This has been such a central theme of the story from the get-go. It’s why I was immediately reminded of ‘I, Claudius ‘ when I started reading the books and watching the show. Though I always thought of Tyrion, not Jon, as more the Claudius character: intellectual guy very close to the center of power who stays alive mostly because he allows others to mock him and keeps his head down while his more ambitious kin are all busy stabbing and poisoning one another. Cersei is very much Livia and Joffrey is very much Caligula.

      Using this model, someone should end up running things at the end who is well-suited for the job but really doesn’t want it. Could still be Tyrion, but Jon’s character would also work.

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    18. Firannion: This has been such a central theme of the story from the get-go. It’s why I was immediately reminded of ‘I, Claudius ‘ when I started reading the books and watching the show. Though I always thought of Tyrion, not Jon, as more the Claudius character: intellectual guy very close to the center of power who stays alive mostly because he allows others to mock him and keeps his head down while his more ambitious kin are all busy stabbing and poisoning one another. Cersei is very much Livia and Joffrey is very much Caligula.

      Using this model, someone should end up running things at the end who is well-suited for the job but really doesn’t want it. Could still be Tyrion, but Jon’s character would also work.

      Tyrion would definitely want the power! He enjoyed being the HOTK and the power it gave him too much, it even corrupted him a bit in the books, first time I remember seeing real shades of gray with his character.

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    19. ghost of winterfell: My favorite photo is the one where Kit and Iwan were standing next to Rory and Gwendoline Christie during the Emmy’s. They looked like hobbits next to Rory and Gwen in her heels lol.

      ^ This…made me laugh out loud!

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    20. Hodors Bastard:
      What? No comments regarding the ‘manspreading’ in the second pic? 99% of all other men doing that would initiate an editorial regarding etiquette, manspreading and mansplaining the next day! I am quite envious that he gets a pass. 🙂

      I enjoy reading about the behind-the-scenes pranking going on around the GoT set, especially the prank scripts. Fun!

      well, the 1% on the beauty scale always get a pass on things like this, I don’t see any woman complaining to Kit about spreading his legs, lol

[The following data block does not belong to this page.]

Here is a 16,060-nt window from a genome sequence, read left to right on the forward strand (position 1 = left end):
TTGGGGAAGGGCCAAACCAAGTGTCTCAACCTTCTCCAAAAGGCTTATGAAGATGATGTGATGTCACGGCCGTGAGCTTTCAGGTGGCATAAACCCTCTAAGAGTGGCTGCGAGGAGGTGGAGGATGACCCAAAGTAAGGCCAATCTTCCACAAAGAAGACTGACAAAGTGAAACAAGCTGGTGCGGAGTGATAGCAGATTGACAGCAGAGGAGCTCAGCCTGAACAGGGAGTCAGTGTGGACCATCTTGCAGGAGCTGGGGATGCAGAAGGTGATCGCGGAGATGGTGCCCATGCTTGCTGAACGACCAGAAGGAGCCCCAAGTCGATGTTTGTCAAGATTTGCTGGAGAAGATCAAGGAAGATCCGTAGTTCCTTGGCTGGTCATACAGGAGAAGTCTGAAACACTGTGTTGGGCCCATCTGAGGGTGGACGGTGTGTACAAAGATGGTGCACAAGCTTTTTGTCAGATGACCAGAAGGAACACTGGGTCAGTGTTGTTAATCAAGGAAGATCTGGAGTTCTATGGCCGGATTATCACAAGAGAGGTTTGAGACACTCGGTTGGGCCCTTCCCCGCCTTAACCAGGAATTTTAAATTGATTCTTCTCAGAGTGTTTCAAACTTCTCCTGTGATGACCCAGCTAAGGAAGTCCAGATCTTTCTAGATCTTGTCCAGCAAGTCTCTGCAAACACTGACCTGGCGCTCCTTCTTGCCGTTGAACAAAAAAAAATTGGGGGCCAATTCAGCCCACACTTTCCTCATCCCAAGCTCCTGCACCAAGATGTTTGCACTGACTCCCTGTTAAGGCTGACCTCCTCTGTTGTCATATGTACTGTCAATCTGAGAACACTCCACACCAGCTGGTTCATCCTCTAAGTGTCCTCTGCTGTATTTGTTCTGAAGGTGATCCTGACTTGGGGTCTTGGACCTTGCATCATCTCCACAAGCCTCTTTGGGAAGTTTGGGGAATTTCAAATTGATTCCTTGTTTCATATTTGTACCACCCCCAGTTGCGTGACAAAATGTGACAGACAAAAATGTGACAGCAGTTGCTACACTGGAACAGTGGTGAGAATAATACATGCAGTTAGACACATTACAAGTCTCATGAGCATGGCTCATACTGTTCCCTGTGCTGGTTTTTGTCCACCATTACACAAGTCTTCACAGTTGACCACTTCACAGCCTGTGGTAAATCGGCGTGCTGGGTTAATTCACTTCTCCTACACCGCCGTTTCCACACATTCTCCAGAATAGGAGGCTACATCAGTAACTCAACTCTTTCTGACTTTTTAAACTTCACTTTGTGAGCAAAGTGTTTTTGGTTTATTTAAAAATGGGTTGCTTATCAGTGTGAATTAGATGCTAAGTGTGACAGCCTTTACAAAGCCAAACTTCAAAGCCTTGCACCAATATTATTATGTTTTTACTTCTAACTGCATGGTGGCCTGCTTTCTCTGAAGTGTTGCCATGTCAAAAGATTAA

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    21. Hodors Bastard:
      What? No comments regarding the ‘manspreading’ in the second pic? 99% of all other men doing that would initiate an editorial regarding etiquette, manspreading and mansplaining the next day! I am quite envious that he gets a pass. 🙂

      I know you’re jesting here, but you may have missed the point about what makes manspreading an issue for women. No one I know is bothered when a guy sitting alone manspreads. Get as comfortable as you like, guy. It’s when men do it while sitting next to other people (such as on public transportation), oblivious to the fact that they’re crowding them, that women protest.

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    22. Firannion: I know you’re jesting here, but you may have missed the point about what makes manspreading an issue for women.

      Understood. Actually I brought it up (per a cohort’s comment and giggles) because I wondered ‘who sits like that’? Backpacks to the face, perfume abundance, umbrella skewering, LuluLemon yoga pants and briefcases to the crotch are also signs of the apocalypse within the mass transportation context. 🙂 Your point would make a great GoT satire if the fully-garbed KitN actually rode the Kingsroad subway and manspreaded with his greatsword, with folks trying to stand and sit around him. Who shall be the brave one to change his ways? I dare say her name is… Penny!

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    23. viki: He enjoyed being the HOTK and the power it gave him too much, it even corrupted him a bit in the books

      How did being HotK “corrupt” Tyrion? He never used his position for personal gain. He did use it to advance his family: but in his world, it would be “corrupt” (dishonorable) to not do that.

      I have to disagree with the idea that “people who want power should not have power” is a theme in this story. For one thing, SoI&F is (like most modern literature) largely athematic. IF the theme was that people who don’t seek power are the best for it, the Jon would not have made such a hash of his time as Lord Commander. Now, one might counter: “That wasn’t Jon’s fault: he was stuck in a series of Catch-22 situations.” And you would be correct. However, one hallmark of athematic works is that characters are in Catch-22 situations. If J.R.R. Tolkien had written this, then Jon’s “true” and “noble” actions would have inspired the Nationalists to put aside their old grudges with the Wildlings and inspired Stannis to better respect the neutrality of the Wall. That didn’t happen. And that means that there is no theme of “people who do not want power become great leaders.” Instead, Jon is on a learning curve.

      Similarly, I think that too many people confound seeking power with wanting power. Stannis seeks power. He makes it very clear (in both media) that he does not want the power, but that he is morally obliged to do this because he is Robert’s true heir. It would simply be wrong to let Jaime Lannister’s bastard sons steal Robert’s legacy. If Joffery had been Robert’s son, then Stannis would have been a loyal follower even if this new person was as sociopathic as Joffery was.